Criticism. Essay. Fiction. Science. Weather.
1A piece removed. 2Come eat it.
Or don't. 3Wine, Shoulder, Bolt, Socket. 4Mothbombs 5On the road with your only soul. 6One woman's trash is another woman's treasure 7Aliens! Right here in America! 8It's not as crazy as it sounds
or, music is as music does 91) Sign.
2) Hope for the best. 10A friendship in a bottle. 11A five-year-old tries his hand at action adventure. 12Will the circle be unbroken. 1390ways' first Quaterly Review rages on:
2 samples of Fiction. 14Muscles and fat.
A thin layer of sweat. 15Fiction goes serial.
Part 1 has sex and drugs.
You know you want to stay tuned. 16Our fiction serial concludes to cure your
vertigo from last week's cliff-hanger. 17An iced-out 21-speed sensation: The Moves are
all up on your handlebars. 18We're all in this together.
Except those bastards in administration. 19Jilted, laughed at,
and in the air. 20Swirling and swirling... 21You can't make yourself like them, but you have to pretend because they are your family. 22How well do jewel cases retain odor?
About as well as you stink. 23It's black and white. It's old world.
It's photo time. 24Piggy calls, wanting to sell you insurance.
This is what's on the other end of the line. 25A long pause, then, 26Fiction's Second Qaurterly Review
can speak Italian. 27It's only bread, after all. 28It's job search time at 90ways. 29George W. Bush's resting heart rate and a bum in a green sweater. 30Antique weaponry and teenage angst.
Together at last. 31One-hundred-fifty-three syllables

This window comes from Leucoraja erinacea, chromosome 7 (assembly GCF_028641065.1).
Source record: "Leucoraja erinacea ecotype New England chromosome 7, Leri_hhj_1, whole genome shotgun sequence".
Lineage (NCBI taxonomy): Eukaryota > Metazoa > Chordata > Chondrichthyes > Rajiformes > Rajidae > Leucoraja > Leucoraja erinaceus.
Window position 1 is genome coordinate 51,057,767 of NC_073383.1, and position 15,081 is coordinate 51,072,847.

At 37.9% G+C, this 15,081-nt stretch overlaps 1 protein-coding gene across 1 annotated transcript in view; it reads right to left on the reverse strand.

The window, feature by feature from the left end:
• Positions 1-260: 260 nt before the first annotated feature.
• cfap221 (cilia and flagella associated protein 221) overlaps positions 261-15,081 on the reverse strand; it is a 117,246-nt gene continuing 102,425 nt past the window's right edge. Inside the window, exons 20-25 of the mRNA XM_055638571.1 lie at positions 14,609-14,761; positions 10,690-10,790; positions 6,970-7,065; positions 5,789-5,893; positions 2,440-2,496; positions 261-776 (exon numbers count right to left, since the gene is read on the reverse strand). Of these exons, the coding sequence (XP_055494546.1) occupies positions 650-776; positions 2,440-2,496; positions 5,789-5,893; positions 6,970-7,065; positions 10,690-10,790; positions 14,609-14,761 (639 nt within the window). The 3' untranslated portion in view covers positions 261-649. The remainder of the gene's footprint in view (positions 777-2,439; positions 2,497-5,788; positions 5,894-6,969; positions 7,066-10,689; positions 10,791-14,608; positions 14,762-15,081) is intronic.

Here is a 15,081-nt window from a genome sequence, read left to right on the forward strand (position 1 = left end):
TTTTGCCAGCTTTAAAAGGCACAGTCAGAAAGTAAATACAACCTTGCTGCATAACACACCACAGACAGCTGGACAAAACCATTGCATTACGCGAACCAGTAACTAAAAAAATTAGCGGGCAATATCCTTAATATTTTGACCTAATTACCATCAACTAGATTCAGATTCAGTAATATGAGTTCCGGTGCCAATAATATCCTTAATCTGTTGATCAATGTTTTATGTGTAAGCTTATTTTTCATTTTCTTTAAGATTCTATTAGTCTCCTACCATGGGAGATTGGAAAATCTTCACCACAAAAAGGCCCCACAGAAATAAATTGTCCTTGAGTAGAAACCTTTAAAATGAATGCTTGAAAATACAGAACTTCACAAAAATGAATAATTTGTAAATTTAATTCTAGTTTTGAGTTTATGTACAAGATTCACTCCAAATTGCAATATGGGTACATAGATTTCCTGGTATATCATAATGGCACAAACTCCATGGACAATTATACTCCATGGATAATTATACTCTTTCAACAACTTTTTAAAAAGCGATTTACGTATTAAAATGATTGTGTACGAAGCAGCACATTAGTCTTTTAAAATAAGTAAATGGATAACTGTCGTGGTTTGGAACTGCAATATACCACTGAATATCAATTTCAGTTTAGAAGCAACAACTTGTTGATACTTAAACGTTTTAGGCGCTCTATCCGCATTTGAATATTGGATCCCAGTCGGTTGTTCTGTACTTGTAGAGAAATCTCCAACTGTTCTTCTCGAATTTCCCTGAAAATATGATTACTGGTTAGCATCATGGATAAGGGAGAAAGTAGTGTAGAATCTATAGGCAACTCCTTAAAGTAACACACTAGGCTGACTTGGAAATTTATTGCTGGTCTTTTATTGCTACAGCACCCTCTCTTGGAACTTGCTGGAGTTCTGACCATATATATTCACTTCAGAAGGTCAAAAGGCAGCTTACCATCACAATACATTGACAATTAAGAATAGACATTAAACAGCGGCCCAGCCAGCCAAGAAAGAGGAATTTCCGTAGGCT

of October fun. 32there is only
self 33She's cold to the touch.
Cold and pebbly. 34Gut-wrenching love.
And wallabies. 35Building a habit out of ivies and orange flowers. 36A 90ways exclusive sneak peak at the
new and groundbreaking Alphabet Book. 37Type it with one hand and
see what happens 38A face any susbsitence farmer could love. 39The Quarterly Review: read it again for the third time. 40For every task, someone is the best.
Sometimes that's impressive. 41I didn't get a computer;
I moved to Indiana. 42A piece removed. 4390ways has new concerns about identity theft. Lock up the children and your sense of self. 44time. eyes. deep sighs. 45I know there's a place 4690 stars are born. 47I had to ask. 48It's about sex.
But isn't that always the way with classical music? 49The epistolary form in the 21st century.
Complete with neuroses and unpunctuation. 50There is no end to the party. 51Rockin to the sweet sounds of prepared food. 52Of or pertaining to. 53Including spaces, this blurb is 90 characters. Ways, words, characters. It is a leitmotif. 54Minnesota. Miami. Poetry in 90ways' Fiction.
It's the best of all worlds. 55It lives and breathes and is hungry for carnival food. 56A piece removed. 57The curtain is being pulled back... 58Up in the Fiction house! It's a bird. It's a plane.
It's an illustralogue! 59The hat, in all honesty, is a private matter. 60Putting up with all the doth. 6190words strike terror into the hearts of the longwinded. 62Return of the illustralogue! 63Take one down, pass it around,
blow your nose. 64A piece removed. 65The First Quarterly Review wants
you to meet its little friend. 66From our servers to your ear buds!
It's misguided enthusiasm, in podcast form! 67Questions for the man himself.
Plus, the podcast adventure continues. 68No one would ever use Starbucks
to define their identity. Right... 69Don't you remember the rose clipped under my windshield wiper like a butterfly under a pin? 70Oh, it's nothing.
Oh, it's life-threatening disease. 71It's not you. It's me.
And my Eurasian captors.
72Root, root, root for the brisk
sale of anything possible. 73Look within the very bowels of the soul.
Or at least your mother. 74We're not strangers any more. 75He knows of what he speaks. 76I find that often times I'm quite
mature enough to enjoy a few beverages. 77He is licking me.
I don't like it one bit. 78Our favorite stuff is coming 'round the mountain, again. 79A wooden-back brush and a homemade bowl of oatmeal. 80A man's home is his... 81Fack to the Buture. 82This dude pulled back on his nose
and mucus and unleashed a city. 83The polls are in. 93% of respondents do not approve of the monkeybone lodged in their lower lip 84Like a thirsty man in the desert 85Taxpayer dollars wasted on broken egg. News at eleven. 86She loves her red octopus.